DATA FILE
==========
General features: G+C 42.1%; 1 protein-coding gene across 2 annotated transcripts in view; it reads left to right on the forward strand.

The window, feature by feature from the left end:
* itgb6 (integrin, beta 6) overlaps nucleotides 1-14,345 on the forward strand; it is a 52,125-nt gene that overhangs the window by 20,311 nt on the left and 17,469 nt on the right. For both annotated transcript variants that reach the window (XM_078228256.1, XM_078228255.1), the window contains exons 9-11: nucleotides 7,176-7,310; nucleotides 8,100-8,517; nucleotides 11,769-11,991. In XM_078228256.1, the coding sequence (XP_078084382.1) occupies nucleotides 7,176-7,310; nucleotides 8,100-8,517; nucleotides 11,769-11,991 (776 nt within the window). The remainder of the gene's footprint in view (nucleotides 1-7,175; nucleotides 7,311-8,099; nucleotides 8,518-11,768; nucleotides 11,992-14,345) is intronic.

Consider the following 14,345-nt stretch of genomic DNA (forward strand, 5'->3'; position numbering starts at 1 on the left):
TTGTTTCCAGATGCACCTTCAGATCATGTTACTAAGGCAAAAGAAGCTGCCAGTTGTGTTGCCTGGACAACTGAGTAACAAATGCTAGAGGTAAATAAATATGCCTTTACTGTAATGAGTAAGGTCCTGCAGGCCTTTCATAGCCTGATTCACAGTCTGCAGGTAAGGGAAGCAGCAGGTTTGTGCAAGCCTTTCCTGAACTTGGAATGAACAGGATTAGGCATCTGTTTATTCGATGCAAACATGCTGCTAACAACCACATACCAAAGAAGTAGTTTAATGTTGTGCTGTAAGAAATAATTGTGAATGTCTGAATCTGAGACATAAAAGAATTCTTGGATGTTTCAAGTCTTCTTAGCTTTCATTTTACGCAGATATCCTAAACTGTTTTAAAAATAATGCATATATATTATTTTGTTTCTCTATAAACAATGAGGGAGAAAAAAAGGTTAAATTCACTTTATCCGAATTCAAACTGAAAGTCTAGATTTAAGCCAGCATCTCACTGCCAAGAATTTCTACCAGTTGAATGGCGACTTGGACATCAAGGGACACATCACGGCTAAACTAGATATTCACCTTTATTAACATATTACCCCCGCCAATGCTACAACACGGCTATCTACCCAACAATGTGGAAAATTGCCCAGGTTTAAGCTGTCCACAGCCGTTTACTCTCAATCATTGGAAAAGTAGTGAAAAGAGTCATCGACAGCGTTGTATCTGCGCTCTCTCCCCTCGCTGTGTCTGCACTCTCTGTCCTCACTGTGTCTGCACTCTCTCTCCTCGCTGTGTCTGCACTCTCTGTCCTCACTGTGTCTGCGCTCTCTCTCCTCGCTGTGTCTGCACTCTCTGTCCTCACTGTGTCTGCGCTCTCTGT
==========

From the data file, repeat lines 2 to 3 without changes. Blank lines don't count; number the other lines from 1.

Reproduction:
The window, feature by feature from the left end:
* itgb6 (integrin, beta 6) overlaps nucleotides 1-14,345 on the forward strand; it is a 52,125-nt gene that overhangs the window by 20,311 nt on the left and 17,469 nt on the right. For both annotated transcript variants that reach the window (XM_078228256.1, XM_078228255.1), the window contains exons 9-11: nucleotides 7,176-7,310; nucleotides 8,100-8,517; nucleotides 11,769-11,991. In XM_078228256.1, the coding sequence (XP_078084382.1) occupies nucleotides 7,176-7,310; nucleotides 8,100-8,517; nucleotides 11,769-11,991 (776 nt within the window). The remainder of the gene's footprint in view (nucleotides 1-7,175; nucleotides 7,311-8,099; nucleotides 8,518-11,768; nucleotides 11,992-14,345) is intronic.